It’s amazing to see four years at Altimeter Group go by so quickly. We’ve accomplished so much. The kickoff, our first conference, and the publication of Open Research reports, we have helped clients adopt disruptive technologies.
My business partner of four years, Charlene Li, has been very supportive of me in launching this next venture, and shares her thoughts. As I continue to support the firm, I’ll be finishing up specific client projects, and I’ll be joining Altimeter’s board of advisors where I’ll continue to support the firm.
Perhaps most important, I will continue my friendships with all the great folks at the firm that I care about so deeply. Altimeter clients will still be able to work with analysts like Charlene Li, Brian Solis, Susan Etlinger, Rebecca Lieb, and the growing consulting and research team.
I’d love to hear from you, contact me if you want to discuss this exciting new opportunity (or peruse my body of work) as progressive corporations tap the Collaborative Economy:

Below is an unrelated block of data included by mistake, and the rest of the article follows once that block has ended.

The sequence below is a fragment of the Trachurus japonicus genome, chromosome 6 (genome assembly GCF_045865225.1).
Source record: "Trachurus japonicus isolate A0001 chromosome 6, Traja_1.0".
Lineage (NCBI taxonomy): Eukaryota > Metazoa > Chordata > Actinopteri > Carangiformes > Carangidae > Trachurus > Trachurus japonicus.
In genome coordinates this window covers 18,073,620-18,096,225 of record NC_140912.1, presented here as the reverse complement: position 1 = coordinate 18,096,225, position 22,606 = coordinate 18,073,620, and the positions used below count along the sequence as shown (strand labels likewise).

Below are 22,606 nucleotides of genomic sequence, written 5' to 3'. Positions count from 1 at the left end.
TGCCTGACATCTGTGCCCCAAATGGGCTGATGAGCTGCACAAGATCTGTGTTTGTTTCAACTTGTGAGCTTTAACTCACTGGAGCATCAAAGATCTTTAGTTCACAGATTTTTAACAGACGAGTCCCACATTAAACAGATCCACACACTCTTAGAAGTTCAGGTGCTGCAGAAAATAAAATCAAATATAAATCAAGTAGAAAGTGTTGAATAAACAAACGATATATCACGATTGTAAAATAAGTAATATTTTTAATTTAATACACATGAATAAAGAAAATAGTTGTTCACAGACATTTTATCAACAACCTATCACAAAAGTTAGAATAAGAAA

Right now, customers are sharing media and ideas on social technologies, in the near future, they’ll use similar technologies to share products and services, which will cause a ripple of impacts far more disruptive than what we’ve seen before.
[The Collaborative Economy is an economic model where ownership and access are shared between people, startups, and corporations]
Disruption: Customers are now sharing products and services with each other, like AirBnb (vs hotels), Lyft (vs buying cars), Lendingclub (vs banks), 99 Dresses (instead of buying clothes), odesk (vs traditional hiring methods) as an alternative to traditional sales, in fact, our small list of 200 startups only has a portion of the services that have emerged, enabling this trend.